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I have a really nasty problem (for me) at hand and I was wishing some of you may know an efficient algorithm to solve it. Thanks to all of you in advance.


My problem

I have a set of elements (that I would describe as a graph) that may be of three categories:

  • Provider nodes
  • Consumer nodes
  • Interconnections between nodes

Each node can have one or more interconnections tied to it.

My goal is to correlate each consumer to a set of providers to whom is connected, both directly through an interconnection or indirectly through multiple hops from one consumer to the other. Indirect interconnections can't go through a provider, only a consumer.

Our current approach is to analyze this graph starting with providers, hopping through interconnections recursively until a all unvisited consumers are hit. We then take this "island" of consumers bordered by a set of producers and assign these producers to each consumer we visited.

The approach gave us the right results but at a very high cost, in terms of time spent analyzing the graph.

Do you have any suggestion for an algorithm that can come in handy to solve this problem? I would also consider alternative data structures to hold our input (right now they are a set of tuples in a relational database describing the correlation between nodes and interconnections).

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there is quite a bit of info but it still seems not fully specified. is this a directed graph? if not then you seem to be interested in shortest paths, some kind of optimization problem? –  vzn Jul 9 at 15:06
    
@vzn the "graph" is not directed in the sense that it just consists of information of correlation between nodes, without specifying a direction. –  stefanobaghino Jul 9 at 15:16
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This seems interesting, but with a quick read, I don't think I follow completely. So each vertex in the undirected graph is either a provider or a consumer? Can there be extreme cases where say each vertex is a provider, or each vertex is consumer? Do you know anything about the structure of the graphs that might be helpful? Is it maybe a tree, or anything else? –  Juho Jul 9 at 15:55
    
@Juho Extreme cases are not contemplated, since they would be unrealistic. All verteces are either providers or consumers. Regarding the structure, it's an undirected graph. –  stefanobaghino Jul 9 at 16:03
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@stefanobaghino Sorry if I'm being dense. But in other words, you don't need to find an actual path, but only to decide one exists with the property I defined above? I'm not sure what you mean with "to determine the connectivity between consumers and producers ..." –  Juho Jul 9 at 16:10

3 Answers 3

up vote 4 down vote accepted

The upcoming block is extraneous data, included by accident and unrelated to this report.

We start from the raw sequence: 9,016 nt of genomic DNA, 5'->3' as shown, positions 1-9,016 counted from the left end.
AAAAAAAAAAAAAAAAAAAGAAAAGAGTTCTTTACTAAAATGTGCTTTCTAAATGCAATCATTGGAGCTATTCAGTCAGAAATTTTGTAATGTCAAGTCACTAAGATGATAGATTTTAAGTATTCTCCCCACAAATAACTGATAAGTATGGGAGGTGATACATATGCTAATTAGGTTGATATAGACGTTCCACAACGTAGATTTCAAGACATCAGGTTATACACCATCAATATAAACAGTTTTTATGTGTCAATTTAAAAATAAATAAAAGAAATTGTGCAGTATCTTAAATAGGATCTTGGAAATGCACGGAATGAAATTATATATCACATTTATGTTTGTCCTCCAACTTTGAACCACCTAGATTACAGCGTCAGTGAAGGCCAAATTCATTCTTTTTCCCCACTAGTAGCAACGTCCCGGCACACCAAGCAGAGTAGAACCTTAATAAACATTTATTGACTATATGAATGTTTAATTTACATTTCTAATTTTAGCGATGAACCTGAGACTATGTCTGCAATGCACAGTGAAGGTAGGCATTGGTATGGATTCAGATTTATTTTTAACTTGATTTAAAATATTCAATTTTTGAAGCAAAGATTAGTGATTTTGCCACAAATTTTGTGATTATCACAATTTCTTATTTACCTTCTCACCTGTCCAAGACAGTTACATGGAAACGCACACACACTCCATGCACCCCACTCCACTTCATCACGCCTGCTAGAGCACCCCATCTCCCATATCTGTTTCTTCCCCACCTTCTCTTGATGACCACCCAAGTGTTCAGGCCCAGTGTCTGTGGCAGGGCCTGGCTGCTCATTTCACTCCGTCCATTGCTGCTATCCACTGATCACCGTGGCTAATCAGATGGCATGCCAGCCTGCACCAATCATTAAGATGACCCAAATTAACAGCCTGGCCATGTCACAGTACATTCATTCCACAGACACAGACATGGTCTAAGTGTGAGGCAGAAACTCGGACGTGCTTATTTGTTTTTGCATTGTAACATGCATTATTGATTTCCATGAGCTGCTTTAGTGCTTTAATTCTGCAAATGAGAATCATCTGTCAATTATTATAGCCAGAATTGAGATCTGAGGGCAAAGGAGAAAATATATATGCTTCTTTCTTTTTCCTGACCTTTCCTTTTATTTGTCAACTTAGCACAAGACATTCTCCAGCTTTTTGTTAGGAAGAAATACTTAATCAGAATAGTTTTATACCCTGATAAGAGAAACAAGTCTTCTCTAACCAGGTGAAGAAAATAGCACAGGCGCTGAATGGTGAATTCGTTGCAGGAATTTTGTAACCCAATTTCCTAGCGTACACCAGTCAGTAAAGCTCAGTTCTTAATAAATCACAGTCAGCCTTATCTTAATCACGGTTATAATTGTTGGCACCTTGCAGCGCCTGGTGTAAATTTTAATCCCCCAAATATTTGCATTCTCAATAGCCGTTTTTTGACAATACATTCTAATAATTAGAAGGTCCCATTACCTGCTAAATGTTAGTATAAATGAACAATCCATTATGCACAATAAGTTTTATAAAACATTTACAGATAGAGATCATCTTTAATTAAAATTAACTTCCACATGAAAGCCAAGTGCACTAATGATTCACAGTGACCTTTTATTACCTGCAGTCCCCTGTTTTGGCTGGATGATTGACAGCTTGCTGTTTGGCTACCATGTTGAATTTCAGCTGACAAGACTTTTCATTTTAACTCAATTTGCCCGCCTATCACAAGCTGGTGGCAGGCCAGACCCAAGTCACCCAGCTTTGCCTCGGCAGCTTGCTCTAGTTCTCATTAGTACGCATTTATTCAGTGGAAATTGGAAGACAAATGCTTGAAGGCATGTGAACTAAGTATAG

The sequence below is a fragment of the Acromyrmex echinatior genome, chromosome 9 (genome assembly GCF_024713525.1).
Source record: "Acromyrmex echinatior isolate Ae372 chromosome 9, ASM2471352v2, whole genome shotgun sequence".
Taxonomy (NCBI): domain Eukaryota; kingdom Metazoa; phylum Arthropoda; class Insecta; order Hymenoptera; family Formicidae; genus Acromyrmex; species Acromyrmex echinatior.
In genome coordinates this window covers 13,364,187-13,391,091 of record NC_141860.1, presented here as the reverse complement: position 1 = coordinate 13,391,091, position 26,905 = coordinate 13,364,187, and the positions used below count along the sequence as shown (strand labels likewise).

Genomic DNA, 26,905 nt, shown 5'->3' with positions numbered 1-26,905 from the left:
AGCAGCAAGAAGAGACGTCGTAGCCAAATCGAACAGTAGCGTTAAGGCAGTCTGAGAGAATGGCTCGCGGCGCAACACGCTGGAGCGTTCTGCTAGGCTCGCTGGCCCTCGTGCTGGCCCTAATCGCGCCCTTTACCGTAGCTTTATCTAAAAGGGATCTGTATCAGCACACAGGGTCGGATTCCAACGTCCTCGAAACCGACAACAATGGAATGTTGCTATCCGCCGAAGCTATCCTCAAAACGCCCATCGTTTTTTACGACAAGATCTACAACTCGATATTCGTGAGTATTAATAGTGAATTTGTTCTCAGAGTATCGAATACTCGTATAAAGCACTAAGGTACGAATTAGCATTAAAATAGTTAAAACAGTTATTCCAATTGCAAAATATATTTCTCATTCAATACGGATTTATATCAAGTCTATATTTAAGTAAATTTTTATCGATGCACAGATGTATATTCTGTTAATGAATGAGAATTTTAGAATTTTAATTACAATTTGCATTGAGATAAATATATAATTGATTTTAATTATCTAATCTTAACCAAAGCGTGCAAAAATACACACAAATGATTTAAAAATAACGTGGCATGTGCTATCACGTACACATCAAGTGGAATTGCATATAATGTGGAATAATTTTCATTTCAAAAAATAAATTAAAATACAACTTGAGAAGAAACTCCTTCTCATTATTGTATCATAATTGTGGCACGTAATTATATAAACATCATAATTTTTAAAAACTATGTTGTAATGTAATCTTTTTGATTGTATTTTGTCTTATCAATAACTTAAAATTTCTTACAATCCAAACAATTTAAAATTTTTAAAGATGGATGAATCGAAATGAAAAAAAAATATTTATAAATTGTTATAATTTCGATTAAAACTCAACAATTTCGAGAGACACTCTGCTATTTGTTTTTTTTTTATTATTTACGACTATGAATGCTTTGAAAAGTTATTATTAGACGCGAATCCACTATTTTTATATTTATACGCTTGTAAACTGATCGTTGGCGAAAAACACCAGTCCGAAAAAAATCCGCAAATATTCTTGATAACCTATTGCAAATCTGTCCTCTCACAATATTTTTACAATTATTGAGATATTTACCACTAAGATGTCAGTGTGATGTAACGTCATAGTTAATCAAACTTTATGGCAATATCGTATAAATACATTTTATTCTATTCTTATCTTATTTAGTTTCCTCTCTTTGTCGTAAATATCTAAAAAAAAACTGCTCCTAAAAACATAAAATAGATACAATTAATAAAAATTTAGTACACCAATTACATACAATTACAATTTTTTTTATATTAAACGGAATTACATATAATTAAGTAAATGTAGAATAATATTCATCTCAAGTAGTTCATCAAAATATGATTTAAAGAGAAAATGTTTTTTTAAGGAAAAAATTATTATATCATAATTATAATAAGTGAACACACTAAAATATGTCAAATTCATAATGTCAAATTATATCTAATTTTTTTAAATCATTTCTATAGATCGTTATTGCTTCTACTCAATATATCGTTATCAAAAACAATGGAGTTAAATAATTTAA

OK, it sounds like your problem is the following:

You have an undirected graph. Each vertex is either a consumer or a producer. Say that a consumer $c$ is connected to a producer $p$ if there is a path from $c$ to $p$ where all intermediate nodes are consumer nodes. You want to output a list of pairs $(c,p)$ where $c$ is connected to $p$.

This problem can be solved in a straightforward, clean, and efficient manner, using an algorithm for connected components. Here is the algorithm:

  1. Remove all of the producer nodes, keeping only the consumer nodes and the edges from a consumer node to a consumer node.

  2. Compute connected components on this smaller graph. Let the connected components be $C_1,\dots,C_k$.

  3. Now, back in the original graph, shrink all of the consumer nodes in the same connected component into a single node. Thus, we get an edge from connected component $C_i$ to producer $p$ if there is any consumer $c$ in $C_i$ that has an edge to $p$.

  4. This resulting graph now describes the connectivity relationship. In particular, for each consumer $c$ and each producer $p$, $c$ is connected to $p$ if and only $C_i$ has an edge to $p$, where $C_i$ is the connected component containing $c$.

    For instance, to output the list of all pairs $(c,p)$ that are connected, you can do the following:

    • For each connected component $C_i$, for each provider $p$ that has an edge from $C_i$ to $p$, for each consumer $c$ in $C_i$, output the pair $(c,p)$.

This algorithm runs in linear time. The running time to compute the connectivity graph (produced in steps 1-3) is $O(m+n)$, where $n$ is the number of nodes and $m$ is the number of edges (interconnections) in the original graph. The running time in step 4 could be as large as $\Theta(n^2)$, since there might be as many as $\Theta(n^2)$ such pairs. However, here's what we can say. If the correct output has length $\ell$ (i.e., there are $\ell$ pairs $(p,c)$ that are connected), then step 4 will have running time $O(\ell)$.